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Mylan CEO to testify before House panel over EpiPen price increases

WASHINGTON — Mylan NL Chief Executive Officer Heather Bresch will appear at a Sept. 21 congressional hearing over price increases for its EpiPen emergency allergy treatment, the U.S. House of Representatives Oversight Committee said in a statement on Wednesday.

Mylan has been widely criticized, including by U.S. Democratic presidential candidate Hillary Clinton, for sharply raising the price of EpiPens, which are carried by people with life-threatening allergies.

Mylan, which acquired the product in 2007, recently raised the list price for a pair of EpiPen auto-injectors to $600. The price has been rising from a cost of about $100 in 2008.

Mylan spokeswoman Nina Devlin confirmed that Bresch will attend the hearing.

“Heather is very good at being able to give an answer without offering much information,” said Evercore ISI analyst Umer Raffat, adding that he will be watching for any other issues that might be raised by the Committee.

A probe into EpiPen pricing by a U.S. Senate subcommittee was announced on Sept. 7.

Bresch is the daughter of U.S. Senator Joe Manchin, a Democrat from West Virginia.

The House panel co-chairmen, Republican Representative Jason Chaffetz and Democratic Representative Elijah Cummings, noted there is “… justified outrage from families and schools across the country struggling to afford the high cost of EpiPens.”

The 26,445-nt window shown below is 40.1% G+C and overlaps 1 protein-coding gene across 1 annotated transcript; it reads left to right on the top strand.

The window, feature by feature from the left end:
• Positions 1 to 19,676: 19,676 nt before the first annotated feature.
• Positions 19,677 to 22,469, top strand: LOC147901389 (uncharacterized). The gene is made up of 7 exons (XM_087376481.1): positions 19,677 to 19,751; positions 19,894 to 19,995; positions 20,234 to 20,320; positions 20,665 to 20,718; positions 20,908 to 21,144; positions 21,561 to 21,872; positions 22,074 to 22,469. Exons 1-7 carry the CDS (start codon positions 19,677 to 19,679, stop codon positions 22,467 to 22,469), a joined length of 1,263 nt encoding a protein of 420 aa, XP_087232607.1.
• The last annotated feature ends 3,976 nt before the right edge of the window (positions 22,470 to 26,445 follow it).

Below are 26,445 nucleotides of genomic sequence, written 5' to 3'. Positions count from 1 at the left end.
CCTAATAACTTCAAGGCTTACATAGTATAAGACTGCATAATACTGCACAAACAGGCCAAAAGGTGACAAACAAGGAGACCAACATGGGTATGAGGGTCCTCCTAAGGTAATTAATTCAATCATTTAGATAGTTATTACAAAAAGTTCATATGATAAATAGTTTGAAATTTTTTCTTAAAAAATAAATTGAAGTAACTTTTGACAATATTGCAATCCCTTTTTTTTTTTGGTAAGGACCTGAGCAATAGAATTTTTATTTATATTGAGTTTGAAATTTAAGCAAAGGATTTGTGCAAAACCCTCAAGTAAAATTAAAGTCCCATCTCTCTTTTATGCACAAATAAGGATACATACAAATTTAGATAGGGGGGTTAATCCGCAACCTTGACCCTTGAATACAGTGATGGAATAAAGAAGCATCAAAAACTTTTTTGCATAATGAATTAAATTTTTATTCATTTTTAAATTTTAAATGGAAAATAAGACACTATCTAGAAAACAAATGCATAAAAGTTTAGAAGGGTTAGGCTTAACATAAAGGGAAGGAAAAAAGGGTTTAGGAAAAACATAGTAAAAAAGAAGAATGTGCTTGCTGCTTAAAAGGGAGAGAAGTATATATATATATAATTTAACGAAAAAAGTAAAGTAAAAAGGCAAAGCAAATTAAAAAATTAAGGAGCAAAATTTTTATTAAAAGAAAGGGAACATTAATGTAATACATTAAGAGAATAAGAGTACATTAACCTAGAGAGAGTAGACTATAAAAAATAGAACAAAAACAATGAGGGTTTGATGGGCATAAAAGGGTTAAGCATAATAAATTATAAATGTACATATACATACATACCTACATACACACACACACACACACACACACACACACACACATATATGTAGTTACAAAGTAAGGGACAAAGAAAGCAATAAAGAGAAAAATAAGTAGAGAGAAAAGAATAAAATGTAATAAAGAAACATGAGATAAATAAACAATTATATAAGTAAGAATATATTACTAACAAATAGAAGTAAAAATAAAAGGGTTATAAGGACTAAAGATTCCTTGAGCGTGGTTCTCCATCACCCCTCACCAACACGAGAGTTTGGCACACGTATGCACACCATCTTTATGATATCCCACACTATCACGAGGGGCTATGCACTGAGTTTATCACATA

The committee planned to look at how to spur competition in the EpiPen market and speed approval by the Food and Drug Administration (FDA) of generic alternatives, according to the statement.

In response to the furor, Mylan last month said it would sell its own generic version of EpiPen for $300.

Teva Pharmaceutical Industries, which for years has been working on developing a generic alternative to EpiPen, said last week that it hopes to gain U.S. approval by late 2017 or early 20018.

EpiPen, which has annual sales of about $1 billion, delivers a potentially life-saving dose of epinephrine by injection into the thigh to counter dangerous allergic reactions, including to peanuts and bee stings. Mylan owns 94 percent of the market for such auto-injected devices.

The committee said it also planned to call as a witness Dr. Doug Throckmorton, the FDA’s deputy director at the Center for Drug Evaluation and Research.

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